About the Poet: Walt Whitman (31 May 1819- March 26 1892), born Walter Whitman, was an American poet and essayist who also dabbled in journalism. He achieved immense fame after the publication of his poetry collection, Leaves of Grass, in 1855. Having worked as a printer’s devil, he had self-published his poetry collection and kept revising it till the end of his time. He continues to be a favourite among litterateurs for his unique outlook. He was a humanist, and swung between transcendentalism and realism in his art. He is called the father of free verse even though he has not invented it, and it is in his poetry that free verse achieves its full potential.
Stanza 1: The poet comes across a solitary spider on a promontory. As we watches closely, the spider secretes its filament to create a web, as if to explore the vacant space around it through the web. The poet here notes the spider’s tireless efforts and he is immediately reminded of his soul and the soul of man in general.
Stanza 2: In the second stanza, the poet is reminded of the nature of mankind by watching the spider. He addresses his own soul as he realizes that it too is trying to explore the endless potential of life. Standing solitary, yet surrounded by the immensity of life, the poet’s soul ventures out of its place, filament by filament, like the spider, and seeks to connect to the outer world, to seize the opportunities offered by life and perhaps attain the meaning he has been looking for.
A noiseless, patient spider,
I mark’d, where, on a little promontory, it stood, isolated;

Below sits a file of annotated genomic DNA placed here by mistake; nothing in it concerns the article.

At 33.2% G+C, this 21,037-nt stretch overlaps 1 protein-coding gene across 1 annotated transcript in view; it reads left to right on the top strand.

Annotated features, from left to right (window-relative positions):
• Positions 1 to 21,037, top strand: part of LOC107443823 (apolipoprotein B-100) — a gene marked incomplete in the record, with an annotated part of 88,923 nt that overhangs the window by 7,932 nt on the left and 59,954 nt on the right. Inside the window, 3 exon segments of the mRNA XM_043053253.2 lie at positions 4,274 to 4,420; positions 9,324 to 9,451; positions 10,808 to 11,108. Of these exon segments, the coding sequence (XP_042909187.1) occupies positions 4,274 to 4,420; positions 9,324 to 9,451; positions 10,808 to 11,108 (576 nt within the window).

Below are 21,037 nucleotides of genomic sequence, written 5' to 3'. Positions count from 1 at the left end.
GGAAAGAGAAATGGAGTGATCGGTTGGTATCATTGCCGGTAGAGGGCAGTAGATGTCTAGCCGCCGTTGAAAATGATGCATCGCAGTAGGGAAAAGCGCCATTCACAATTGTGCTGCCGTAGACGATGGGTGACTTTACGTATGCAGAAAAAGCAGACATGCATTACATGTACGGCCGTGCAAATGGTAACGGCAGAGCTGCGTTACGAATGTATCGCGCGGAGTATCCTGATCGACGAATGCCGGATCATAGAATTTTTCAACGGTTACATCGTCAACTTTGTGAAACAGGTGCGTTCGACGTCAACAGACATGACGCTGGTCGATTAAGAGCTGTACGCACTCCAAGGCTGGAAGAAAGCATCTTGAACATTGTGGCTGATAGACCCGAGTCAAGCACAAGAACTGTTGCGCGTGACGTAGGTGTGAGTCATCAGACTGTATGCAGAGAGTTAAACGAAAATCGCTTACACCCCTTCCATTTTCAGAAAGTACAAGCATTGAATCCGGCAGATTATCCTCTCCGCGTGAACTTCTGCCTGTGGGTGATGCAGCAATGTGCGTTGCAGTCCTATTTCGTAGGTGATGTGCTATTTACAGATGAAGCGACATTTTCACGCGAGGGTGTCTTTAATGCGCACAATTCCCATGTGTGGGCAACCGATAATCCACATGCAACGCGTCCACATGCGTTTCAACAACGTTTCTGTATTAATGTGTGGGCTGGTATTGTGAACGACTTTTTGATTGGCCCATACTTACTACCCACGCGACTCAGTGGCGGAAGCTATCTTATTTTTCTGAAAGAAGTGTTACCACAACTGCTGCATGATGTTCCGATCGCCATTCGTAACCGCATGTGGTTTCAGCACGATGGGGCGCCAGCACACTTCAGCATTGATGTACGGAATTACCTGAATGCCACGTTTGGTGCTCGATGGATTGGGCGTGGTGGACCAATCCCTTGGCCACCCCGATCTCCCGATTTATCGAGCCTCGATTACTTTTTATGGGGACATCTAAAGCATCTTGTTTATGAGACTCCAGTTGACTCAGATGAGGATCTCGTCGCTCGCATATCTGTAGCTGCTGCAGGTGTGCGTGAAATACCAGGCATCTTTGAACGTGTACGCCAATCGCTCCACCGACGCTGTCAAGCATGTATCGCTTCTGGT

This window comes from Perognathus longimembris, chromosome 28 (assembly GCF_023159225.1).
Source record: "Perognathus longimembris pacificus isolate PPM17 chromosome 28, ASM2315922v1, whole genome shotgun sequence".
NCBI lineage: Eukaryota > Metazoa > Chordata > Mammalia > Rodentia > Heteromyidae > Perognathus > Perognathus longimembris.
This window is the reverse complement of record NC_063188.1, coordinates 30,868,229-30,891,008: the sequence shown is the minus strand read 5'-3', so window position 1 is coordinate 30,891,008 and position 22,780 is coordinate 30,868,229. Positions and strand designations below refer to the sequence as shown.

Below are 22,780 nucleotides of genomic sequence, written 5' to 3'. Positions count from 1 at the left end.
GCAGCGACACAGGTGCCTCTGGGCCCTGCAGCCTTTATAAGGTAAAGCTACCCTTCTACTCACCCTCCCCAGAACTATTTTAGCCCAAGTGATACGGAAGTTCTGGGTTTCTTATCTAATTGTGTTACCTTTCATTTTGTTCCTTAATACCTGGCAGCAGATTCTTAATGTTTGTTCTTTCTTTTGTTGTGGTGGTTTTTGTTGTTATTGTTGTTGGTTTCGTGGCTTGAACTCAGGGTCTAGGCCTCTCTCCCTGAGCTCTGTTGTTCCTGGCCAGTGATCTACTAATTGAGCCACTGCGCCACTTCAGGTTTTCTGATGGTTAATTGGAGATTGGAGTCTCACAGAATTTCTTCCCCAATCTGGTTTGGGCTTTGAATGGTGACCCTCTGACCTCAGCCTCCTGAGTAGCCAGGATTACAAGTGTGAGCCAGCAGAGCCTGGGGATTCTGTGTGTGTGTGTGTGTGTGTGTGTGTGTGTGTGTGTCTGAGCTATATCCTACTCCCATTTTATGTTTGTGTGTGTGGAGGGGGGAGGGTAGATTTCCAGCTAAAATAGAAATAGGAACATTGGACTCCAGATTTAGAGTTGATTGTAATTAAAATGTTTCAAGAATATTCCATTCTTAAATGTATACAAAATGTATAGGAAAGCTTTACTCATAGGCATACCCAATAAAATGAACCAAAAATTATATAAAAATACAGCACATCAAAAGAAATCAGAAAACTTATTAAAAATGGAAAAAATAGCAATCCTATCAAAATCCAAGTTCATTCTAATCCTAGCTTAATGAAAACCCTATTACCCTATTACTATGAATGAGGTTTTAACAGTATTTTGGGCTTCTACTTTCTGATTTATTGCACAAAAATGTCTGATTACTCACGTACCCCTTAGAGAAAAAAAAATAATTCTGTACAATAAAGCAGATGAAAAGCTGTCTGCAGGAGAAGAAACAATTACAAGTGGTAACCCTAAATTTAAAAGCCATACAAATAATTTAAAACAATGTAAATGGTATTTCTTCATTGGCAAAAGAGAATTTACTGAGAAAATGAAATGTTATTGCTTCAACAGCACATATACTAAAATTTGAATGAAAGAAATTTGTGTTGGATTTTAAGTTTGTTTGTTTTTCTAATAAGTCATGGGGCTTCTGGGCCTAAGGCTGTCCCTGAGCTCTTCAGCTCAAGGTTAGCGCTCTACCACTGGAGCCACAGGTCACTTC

Mark’d how, to explore the vacant, vast surrounding,
It launch’d forth filament, filament, filament, out of itself;
Ever unreeling them—ever tirelessly speeding them.
Noiseless: the adjective is used to emphasize the stillness of the spider.
Promontory: a piece of high land that ends abruptly on one side; a cliff overlooking the water.
Filament: thread, fiber.
And you, O my Soul, where you stand,
Surrounded, surrounded, in measureless oceans of space,
Ceaselessly musing, venturing, throwing,—seeking the spheres, to connect them;
Till the bridge you will need, be form’d—till the ductile anchor hold;
Till the gossamer thread you fling, catch somewhere, O my Soul.
O my Soul: the poet addresses his own soul. He compares the solitary spider to his innermost self, his soul.
Measureless oceans of space: life in its potency and entirety. The words ‘measureless’, ‘oceans’ give a semblance of an enormous spaciousness that is haunting and creates a space in the poem for the imagination to run free.
Seeking the spheres: this line echoes the spider’s web; here it can be interpreted as the various fragments and aspects of life that gives it meaning. The earnestness of the poet’s search is heightened in this stanza and specifically in the next few lines.
Bridge: again, this is reminiscent of a spider’s web which can be read as the various experiences that make up life.
Ductile: malleability of a material; ability to stand pressure or tension.
Anchor: an iron weight used to hold ships and boats in their places; (here) a place one can hold on to.
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